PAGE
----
On the map it’s Sukachi, but everyone here calls it Novi Ladizhichi (New Ladizhichi). The ‘old’ Ladizichi sits 18 kilometers away from the city of Chernobyl, home of the most famous nuclear accident in history which took place on April 26, 1986.
Volodimir Stekhun was then a child, dragged away from the old town to a new life. Now 42, Stekhun looks at the black rubble that remains from the brick house that he built in Novi Ladizhichi when he got married. The Russian army took over Chernobyl on February 23, the first day of the invasion of Ukraine this year. The house caught fire on February 26, apparently from the impact of a projectile.
“My family and I heard a strange sound and then the crack of the burning roof,” he tells EL PAÍS. “Neighbors helped us put [the fire] out with water. We took refuge in the basement, and about four or five hours later, the roof was on fire again. We couldn’t do much. We had a lot of water in the basement, but we could only carry it with buckets. We spent the night throwing buckets of water [on the fire], but it hardly did any good.” He points sadly to the house and adds, “Here you see the result”.
Having survived the 1986 accident, Stekhun says “the Russians are creating a tragedy here for the second time.”
With his wife and one of his two children, Stekhun has moved into the house next door, which belonged to his father, who died shortly before the war began. His other son is a member of the Ukrainian National Guard who went to defend Hostomel airport near Kyiv and was captured shortly after the invasion began. He is now being held by Russia as a prisoner of war.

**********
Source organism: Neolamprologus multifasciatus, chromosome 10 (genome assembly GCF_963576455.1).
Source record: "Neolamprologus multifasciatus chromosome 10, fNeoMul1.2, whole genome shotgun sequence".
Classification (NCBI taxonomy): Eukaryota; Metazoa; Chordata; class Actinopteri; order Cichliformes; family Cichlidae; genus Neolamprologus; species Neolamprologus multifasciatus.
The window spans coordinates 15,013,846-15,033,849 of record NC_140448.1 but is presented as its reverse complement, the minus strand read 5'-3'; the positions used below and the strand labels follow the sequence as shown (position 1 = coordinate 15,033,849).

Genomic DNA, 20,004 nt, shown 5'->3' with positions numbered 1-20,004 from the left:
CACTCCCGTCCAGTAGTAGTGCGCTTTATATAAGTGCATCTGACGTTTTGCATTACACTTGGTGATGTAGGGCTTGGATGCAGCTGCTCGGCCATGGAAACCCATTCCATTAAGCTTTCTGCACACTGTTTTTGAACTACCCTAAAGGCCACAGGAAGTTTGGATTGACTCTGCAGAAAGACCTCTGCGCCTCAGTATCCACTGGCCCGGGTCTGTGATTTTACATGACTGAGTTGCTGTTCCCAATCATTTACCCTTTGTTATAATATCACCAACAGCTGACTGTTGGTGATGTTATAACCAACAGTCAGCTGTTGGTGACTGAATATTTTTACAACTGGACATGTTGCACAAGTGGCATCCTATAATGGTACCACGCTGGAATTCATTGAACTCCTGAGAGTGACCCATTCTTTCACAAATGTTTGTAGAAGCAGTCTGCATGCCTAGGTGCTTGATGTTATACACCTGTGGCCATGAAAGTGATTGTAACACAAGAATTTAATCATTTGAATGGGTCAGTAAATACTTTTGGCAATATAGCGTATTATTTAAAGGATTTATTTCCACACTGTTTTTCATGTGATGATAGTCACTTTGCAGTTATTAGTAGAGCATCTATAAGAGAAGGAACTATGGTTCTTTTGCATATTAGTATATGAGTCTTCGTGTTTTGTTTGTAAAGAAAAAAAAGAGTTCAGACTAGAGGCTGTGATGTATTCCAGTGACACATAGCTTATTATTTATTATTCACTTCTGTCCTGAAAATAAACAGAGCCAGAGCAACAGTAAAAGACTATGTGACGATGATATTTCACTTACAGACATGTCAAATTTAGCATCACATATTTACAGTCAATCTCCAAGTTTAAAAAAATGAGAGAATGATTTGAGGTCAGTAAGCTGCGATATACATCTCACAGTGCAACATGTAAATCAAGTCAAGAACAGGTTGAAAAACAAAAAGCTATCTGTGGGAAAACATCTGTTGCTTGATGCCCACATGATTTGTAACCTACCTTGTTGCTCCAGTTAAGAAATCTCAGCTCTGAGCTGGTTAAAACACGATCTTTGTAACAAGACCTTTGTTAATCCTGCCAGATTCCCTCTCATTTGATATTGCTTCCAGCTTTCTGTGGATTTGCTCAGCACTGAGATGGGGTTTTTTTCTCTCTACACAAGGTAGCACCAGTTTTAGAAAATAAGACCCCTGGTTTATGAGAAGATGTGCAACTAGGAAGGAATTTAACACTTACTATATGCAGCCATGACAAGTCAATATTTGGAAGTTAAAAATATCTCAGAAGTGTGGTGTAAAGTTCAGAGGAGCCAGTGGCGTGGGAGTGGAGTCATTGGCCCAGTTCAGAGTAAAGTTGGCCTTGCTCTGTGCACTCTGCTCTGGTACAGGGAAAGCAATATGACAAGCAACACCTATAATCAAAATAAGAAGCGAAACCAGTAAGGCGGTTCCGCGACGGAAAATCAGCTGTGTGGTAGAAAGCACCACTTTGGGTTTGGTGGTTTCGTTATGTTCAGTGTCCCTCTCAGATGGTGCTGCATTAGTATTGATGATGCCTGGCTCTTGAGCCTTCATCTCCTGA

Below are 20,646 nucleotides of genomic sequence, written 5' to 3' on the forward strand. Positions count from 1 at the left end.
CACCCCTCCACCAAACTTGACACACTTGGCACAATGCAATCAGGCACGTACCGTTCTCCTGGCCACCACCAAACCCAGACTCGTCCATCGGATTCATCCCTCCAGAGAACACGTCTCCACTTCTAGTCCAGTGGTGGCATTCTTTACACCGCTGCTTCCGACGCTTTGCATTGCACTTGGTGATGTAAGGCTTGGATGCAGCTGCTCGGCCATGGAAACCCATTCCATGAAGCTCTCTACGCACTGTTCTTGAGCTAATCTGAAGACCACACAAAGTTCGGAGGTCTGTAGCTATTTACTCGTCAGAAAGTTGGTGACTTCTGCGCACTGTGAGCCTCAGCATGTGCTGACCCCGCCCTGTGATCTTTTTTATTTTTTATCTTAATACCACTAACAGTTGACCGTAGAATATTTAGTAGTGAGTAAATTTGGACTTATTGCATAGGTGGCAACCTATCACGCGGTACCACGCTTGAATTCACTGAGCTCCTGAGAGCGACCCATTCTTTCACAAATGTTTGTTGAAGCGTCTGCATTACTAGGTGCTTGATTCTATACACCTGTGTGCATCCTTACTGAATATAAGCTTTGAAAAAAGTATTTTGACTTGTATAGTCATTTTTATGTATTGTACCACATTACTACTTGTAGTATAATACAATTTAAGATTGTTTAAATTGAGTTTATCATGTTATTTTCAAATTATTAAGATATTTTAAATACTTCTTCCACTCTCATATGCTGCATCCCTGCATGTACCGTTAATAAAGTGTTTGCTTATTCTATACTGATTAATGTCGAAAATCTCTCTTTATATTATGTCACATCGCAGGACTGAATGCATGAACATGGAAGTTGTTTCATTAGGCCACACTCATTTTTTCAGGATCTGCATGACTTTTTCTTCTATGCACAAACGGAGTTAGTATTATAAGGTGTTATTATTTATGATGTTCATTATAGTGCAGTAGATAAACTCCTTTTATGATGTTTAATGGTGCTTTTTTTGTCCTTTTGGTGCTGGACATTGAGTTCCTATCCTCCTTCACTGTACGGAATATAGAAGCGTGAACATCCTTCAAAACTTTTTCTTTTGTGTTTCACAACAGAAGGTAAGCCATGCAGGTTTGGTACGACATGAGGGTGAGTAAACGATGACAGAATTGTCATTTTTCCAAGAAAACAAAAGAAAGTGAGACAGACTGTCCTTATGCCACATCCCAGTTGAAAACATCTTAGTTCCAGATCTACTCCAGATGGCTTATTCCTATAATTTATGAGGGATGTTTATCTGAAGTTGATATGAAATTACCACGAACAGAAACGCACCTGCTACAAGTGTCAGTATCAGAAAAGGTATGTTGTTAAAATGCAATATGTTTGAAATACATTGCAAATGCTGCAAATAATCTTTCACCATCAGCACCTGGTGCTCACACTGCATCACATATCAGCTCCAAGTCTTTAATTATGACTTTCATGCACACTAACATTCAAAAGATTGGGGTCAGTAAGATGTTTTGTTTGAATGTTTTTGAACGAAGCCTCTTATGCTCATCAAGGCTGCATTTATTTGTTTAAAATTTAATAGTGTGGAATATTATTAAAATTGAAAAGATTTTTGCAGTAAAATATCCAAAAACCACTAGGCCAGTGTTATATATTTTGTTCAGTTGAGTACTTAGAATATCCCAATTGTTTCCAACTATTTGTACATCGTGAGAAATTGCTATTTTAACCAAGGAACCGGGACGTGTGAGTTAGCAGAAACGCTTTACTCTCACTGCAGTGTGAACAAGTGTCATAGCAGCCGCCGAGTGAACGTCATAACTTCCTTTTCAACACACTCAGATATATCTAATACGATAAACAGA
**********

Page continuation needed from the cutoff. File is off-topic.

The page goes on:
A year after the town was evacuated due to the Chernobyl explosion, Stekhun’s grandparents returned to the old Ladizhichi, where he would visit them until their deaths in 2010. “I liked going,” he says, “it reminded me of my childhood.”
Today, a small community of returnees remains there, living mostly from farming. It has low levels of radiation now and, in peacetime, it is a site for guided tours. As though cursed by history, the town had already been devastated by the Nazis during World War II, four decades before the nuclear accident.
New town, new disaster, old lives
For Natalia Ribachok, “at exactly 6pm” on February 25, a mortar shell hit the roof of the home in Novi Ladizhichi where she lived with her two children. Miraculously, the house remains standing, although badly damaged. The 44-year-old moved here from Kropivnitskii, almost 400 kilometers away, six years ago to marry a local man who has since abandoned the family. With their home now uninhabitable, another local family is now hosting Natalia and her children.
EL PAÍS also spoke with Valentina, who was uprooted from the old town in 1986 at age 22, along with her husband “and two cows.”
Of the day of the nuclear accident, she recalls that “people talked about something bad happening, but there was little information.”
Valentina made friends and got to know her neighbors and ended up accepting Novi Ladizhichi as her new home. Now 58, she points to a huge crater, about five meters deep, made on February 24 by the explosion of a powerful bomb across the road from the home she relocated to 36 years ago.
She was in the basement, which she used to store potatoes before it became an improvised community shelter, when the explosion occurred and “lifted me off the seat a little bit.”
“We were three adults and two teenagers. We prayed the whole time,” she says, adding that they could only see the red lights of what looked like tanks while the sound of explosions got closer.
Valentina remembers how, in 1986, the Soviet authorities took just three months to build the new town, twice as far from Kyiv (about 80 kilometers) as from the southern border of Belarus. The two republics, Ukraine and Belarus, now on opposite sides, were then part of the USSR.
“I have not yet accepted that we have a war in our country [and between] our people,” says Valentina, adding that she does not have the strength to relocate once more.
Here, she is used to cooking borscht soup, “commenting on life and complaining about the government together” with her friends, she says, as some of those friends laugh and nod. One of them, 51-year-old Nina Vasilenka, interjects: “It was simple and poor people who suffered in 1986 and [we] are the ones who suffer now.”